First Charlie Gard and now Alfie Evans. These are babies who, though verbally silent, still gave clarion warnings to proponents of single-payer health care: The government — not my parents — is in charge of my life.
Charlie Gard was born in August 2015 with a rare genetic disorder that carried a poor long-term prognosis. In July 2017, little Charlie was just 23 months of age and on a ventilator. Over the objections of his parents, British doctors decided to withdraw life-sustaining care. According to British Courts, the National Health Service (NHS), the country’s single-payer system, is the ultimate medical decision maker — not the family. Ventilator support was withdrawn and Charlie died.
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Sen. Lindsey Graham (R-S.C.) said Wednesday he is working on a new version of his ObamaCare repeal-and-replace bill and has not given up on efforts to do away with the law despite Republicans’ failure last year. “I haven’t given up,” Graham said. “Will there be another effort to replace ObamaCare with a state-centric plan? I hope so.”
The effort appears to have little, if any, chance of passing this year. Republican leadership has made clear that it has moved on from the ObamaCare repeal effort, and the GOP has an even slimmer margin in the Senate than they did last year when they failed to win enough votes for a bill.
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Oregon’s seven Obamacare insurers are asking for an average nearly 8 percent rate increase for 2019, with some plans calling for hikes of as much as 16 percent.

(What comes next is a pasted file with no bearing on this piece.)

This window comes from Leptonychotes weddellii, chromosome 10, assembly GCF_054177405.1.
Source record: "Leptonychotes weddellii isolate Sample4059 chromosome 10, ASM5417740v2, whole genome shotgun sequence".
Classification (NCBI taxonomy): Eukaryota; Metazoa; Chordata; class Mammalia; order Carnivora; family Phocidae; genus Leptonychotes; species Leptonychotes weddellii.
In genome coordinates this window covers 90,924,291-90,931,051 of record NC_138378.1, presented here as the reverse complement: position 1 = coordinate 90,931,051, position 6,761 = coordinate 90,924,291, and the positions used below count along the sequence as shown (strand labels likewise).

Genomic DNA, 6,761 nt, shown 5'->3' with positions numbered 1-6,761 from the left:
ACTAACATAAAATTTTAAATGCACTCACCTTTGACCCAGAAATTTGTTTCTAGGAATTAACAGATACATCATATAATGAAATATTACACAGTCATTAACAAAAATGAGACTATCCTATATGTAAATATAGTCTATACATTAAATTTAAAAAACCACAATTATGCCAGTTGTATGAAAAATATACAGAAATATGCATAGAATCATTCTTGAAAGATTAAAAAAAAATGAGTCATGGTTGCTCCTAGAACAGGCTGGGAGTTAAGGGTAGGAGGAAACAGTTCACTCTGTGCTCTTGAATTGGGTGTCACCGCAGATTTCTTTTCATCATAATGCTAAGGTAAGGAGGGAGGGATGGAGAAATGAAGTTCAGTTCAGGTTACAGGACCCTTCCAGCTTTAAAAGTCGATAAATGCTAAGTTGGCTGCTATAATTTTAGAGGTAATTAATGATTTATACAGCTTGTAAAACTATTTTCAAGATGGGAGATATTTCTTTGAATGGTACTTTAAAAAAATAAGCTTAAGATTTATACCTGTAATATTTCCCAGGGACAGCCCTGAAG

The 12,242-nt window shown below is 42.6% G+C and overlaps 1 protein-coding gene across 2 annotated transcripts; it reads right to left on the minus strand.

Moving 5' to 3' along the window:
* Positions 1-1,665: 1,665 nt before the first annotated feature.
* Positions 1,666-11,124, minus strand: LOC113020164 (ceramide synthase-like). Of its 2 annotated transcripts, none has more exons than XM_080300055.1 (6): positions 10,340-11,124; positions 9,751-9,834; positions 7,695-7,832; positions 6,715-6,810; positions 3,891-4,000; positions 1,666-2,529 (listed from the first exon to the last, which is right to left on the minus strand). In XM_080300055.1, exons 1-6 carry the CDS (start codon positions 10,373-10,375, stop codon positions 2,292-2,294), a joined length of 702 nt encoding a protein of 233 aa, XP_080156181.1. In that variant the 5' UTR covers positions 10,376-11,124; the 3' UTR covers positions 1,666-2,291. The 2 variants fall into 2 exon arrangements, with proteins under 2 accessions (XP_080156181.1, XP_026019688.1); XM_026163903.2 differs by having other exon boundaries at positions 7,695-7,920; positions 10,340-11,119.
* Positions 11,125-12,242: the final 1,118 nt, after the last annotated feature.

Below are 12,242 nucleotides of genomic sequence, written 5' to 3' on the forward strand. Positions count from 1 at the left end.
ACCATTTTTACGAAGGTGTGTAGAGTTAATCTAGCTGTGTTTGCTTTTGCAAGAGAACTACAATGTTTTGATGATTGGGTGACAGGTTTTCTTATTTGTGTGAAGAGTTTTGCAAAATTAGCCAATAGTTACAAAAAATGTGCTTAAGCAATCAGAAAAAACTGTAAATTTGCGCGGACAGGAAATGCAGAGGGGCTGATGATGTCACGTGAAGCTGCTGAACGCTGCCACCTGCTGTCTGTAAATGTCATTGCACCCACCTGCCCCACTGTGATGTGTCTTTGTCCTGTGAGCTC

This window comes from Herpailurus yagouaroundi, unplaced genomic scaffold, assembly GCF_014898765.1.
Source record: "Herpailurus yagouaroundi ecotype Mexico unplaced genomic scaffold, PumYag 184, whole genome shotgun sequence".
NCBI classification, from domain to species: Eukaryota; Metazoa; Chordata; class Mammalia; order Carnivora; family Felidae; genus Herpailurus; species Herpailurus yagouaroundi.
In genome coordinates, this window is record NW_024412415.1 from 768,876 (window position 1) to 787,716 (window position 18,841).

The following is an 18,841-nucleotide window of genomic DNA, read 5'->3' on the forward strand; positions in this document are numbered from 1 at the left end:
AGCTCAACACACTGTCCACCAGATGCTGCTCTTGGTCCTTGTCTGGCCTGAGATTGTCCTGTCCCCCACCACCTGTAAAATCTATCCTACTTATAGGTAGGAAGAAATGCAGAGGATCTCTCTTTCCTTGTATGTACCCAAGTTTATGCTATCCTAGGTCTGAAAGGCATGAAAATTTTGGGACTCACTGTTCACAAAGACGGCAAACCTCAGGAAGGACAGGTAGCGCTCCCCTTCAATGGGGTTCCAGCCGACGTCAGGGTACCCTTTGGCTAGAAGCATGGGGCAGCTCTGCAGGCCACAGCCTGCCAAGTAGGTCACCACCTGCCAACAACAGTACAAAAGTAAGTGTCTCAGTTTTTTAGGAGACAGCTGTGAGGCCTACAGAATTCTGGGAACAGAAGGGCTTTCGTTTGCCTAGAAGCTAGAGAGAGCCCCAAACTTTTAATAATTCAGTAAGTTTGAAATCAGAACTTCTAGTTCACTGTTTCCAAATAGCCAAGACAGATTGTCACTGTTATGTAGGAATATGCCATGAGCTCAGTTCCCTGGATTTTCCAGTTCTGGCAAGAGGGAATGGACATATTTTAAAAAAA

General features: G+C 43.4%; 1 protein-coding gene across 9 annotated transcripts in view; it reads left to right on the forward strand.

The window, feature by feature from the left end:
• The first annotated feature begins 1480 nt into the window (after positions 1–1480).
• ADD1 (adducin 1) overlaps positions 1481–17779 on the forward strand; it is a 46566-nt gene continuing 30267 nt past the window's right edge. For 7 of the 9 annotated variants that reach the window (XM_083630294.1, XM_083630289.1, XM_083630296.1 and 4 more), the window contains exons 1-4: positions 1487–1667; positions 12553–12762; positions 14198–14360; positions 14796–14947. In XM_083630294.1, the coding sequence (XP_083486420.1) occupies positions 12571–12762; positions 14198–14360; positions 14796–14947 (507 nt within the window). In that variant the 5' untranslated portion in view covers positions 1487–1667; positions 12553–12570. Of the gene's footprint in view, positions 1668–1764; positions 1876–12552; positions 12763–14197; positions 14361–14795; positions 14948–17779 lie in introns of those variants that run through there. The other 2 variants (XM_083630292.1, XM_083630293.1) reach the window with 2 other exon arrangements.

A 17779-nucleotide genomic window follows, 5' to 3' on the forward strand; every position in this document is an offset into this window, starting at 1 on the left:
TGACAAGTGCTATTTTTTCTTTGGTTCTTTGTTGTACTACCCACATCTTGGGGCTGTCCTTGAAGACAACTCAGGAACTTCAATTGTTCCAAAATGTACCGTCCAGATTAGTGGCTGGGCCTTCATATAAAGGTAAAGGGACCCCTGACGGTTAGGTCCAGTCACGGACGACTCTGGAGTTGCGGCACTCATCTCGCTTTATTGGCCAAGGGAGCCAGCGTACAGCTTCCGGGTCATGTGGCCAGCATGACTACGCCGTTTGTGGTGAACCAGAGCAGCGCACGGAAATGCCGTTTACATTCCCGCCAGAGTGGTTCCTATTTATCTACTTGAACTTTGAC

Of the seven insurers selling plans on the individual market and the law’s exchanges, six plan on raising rates next year between 5 percent and 16 percent. The other insurer aims to reduce rates by nearly 10 percent. Insurers that are proposing rate increases point to the repeal of Obamacare’s individual mandate penalty in 2019 as a reason.
The news comes as Democrats and Obamacare allies are attempting to tie the GOP to any rate increases because of changes the Trump administration and the Republican-controlled Congress have made to the law.
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Democrats are confidently running on Obamacare for the first time in a decade.
They’ve got a unified message blaming Republicans for “sabotaging” the health care law, leading to a cascade of sky-high insurance premiums that will come just before the November midterm elections. They’re rolling out ads featuring people helped by the law. And Tuesday, they’re starting a campaign to amplify each state’s premium increases — and tie those to GOP decisions.
Medicaid has made major headlines over the last year and for good reason. The welfare program originally intended to provide medical assistance to poor children, seniors and individuals with disabilities has expanded to include more and more able-bodied adults.
A program initially intended for the truly needy now covers 28 million able-bodied adults and costs taxpayers more than $500 billion a year.